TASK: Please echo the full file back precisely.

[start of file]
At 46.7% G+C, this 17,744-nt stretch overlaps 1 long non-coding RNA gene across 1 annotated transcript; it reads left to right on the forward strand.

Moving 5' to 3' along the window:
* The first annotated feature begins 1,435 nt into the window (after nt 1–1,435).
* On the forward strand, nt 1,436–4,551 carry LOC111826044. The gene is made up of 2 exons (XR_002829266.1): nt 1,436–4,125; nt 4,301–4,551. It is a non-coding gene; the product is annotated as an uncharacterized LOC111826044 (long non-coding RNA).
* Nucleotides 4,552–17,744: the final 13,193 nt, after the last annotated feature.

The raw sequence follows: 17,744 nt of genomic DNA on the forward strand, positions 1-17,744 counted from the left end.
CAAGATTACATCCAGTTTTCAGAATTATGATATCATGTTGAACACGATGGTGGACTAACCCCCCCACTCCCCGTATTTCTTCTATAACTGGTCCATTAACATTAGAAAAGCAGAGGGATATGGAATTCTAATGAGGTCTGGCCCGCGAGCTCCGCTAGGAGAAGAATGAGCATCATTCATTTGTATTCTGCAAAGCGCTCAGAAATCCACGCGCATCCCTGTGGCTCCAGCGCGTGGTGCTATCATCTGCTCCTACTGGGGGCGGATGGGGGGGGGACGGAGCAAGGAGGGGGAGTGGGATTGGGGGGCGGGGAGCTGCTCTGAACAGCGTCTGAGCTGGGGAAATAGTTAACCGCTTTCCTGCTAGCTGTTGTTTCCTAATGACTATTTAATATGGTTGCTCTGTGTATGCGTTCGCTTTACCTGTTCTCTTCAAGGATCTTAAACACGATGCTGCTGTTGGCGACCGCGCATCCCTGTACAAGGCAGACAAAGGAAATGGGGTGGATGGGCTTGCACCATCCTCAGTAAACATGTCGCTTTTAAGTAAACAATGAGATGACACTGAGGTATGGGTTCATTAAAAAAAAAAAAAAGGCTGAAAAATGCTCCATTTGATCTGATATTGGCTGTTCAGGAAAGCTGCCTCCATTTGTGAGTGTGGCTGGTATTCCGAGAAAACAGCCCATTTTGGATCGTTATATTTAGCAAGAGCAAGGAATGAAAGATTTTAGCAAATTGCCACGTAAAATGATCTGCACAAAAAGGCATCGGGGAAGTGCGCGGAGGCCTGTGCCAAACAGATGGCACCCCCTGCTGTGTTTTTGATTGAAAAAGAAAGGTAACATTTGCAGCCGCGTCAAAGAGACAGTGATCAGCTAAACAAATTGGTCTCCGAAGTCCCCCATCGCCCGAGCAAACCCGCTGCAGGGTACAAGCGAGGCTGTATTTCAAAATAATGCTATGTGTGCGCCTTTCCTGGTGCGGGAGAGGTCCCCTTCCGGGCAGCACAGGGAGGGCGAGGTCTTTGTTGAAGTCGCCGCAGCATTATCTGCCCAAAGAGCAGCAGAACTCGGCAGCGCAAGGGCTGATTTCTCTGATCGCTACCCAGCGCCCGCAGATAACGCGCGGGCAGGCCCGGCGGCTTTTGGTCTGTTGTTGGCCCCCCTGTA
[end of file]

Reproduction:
At 46.7% G+C, this 17,744-nt stretch overlaps 1 long non-coding RNA gene across 1 annotated transcript; it reads left to right on the forward strand.

Moving 5' to 3' along the window:
* The first annotated feature begins 1,435 nt into the window (after nt 1–1,435).
* On the forward strand, nt 1,436–4,551 carry LOC111826044. The gene is made up of 2 exons (XR_002829266.1): nt 1,436–4,125; nt 4,301–4,551. It is a non-coding gene; the product is annotated as an uncharacterized LOC111826044 (long non-coding RNA).
* Nucleotides 4,552–17,744: the final 13,193 nt, after the last annotated feature.

The raw sequence follows: 17,744 nt of genomic DNA on the forward strand, positions 1-17,744 counted from the left end.
CAAGATTACATCCAGTTTTCAGAATTATGATATCATGTTGAACACGATGGTGGACTAACCCCCCCACTCCCCGTATTTCTTCTATAACTGGTCCATTAACATTAGAAAAGCAGAGGGATATGGAATTCTAATGAGGTCTGGCCCGCGAGCTCCGCTAGGAGAAGAATGAGCATCATTCATTTGTATTCTGCAAAGCGCTCAGAAATCCACGCGCATCCCTGTGGCTCCAGCGCGTGGTGCTATCATCTGCTCCTACTGGGGGCGGATGGGGGGGGGACGGAGCAAGGAGGGGGAGTGGGATTGGGGGGCGGGGAGCTGCTCTGAACAGCGTCTGAGCTGGGGAAATAGTTAACCGCTTTCCTGCTAGCTGTTGTTTCCTAATGACTATTTAATATGGTTGCTCTGTGTATGCGTTCGCTTTACCTGTTCTCTTCAAGGATCTTAAACACGATGCTGCTGTTGGCGACCGCGCATCCCTGTACAAGGCAGACAAAGGAAATGGGGTGGATGGGCTTGCACCATCCTCAGTAAACATGTCGCTTTTAAGTAAACAATGAGATGACACTGAGGTATGGGTTCATTAAAAAAAAAAAAAAGGCTGAAAAATGCTCCATTTGATCTGATATTGGCTGTTCAGGAAAGCTGCCTCCATTTGTGAGTGTGGCTGGTATTCCGAGAAAACAGCCCATTTTGGATCGTTATATTTAGCAAGAGCAAGGAATGAAAGATTTTAGCAAATTGCCACGTAAAATGATCTGCACAAAAAGGCATCGGGGAAGTGCGCGGAGGCCTGTGCCAAACAGATGGCACCCCCTGCTGTGTTTTTGATTGAAAAAGAAAGGTAACATTTGCAGCCGCGTCAAAGAGACAGTGATCAGCTAAACAAATTGGTCTCCGAAGTCCCCCATCGCCCGAGCAAACCCGCTGCAGGGTACAAGCGAGGCTGTATTTCAAAATAATGCTATGTGTGCGCCTTTCCTGGTGCGGGAGAGGTCCCCTTCCGGGCAGCACAGGGAGGGCGAGGTCTTTGTTGAAGTCGCCGCAGCATTATCTGCCCAAAGAGCAGCAGAACTCGGCAGCGCAAGGGCTGATTTCTCTGATCGCTACCCAGCGCCCGCAGATAACGCGCGGGCAGGCCCGGCGGCTTTTGGTCTGTTGTTGGCCCCCCTGTA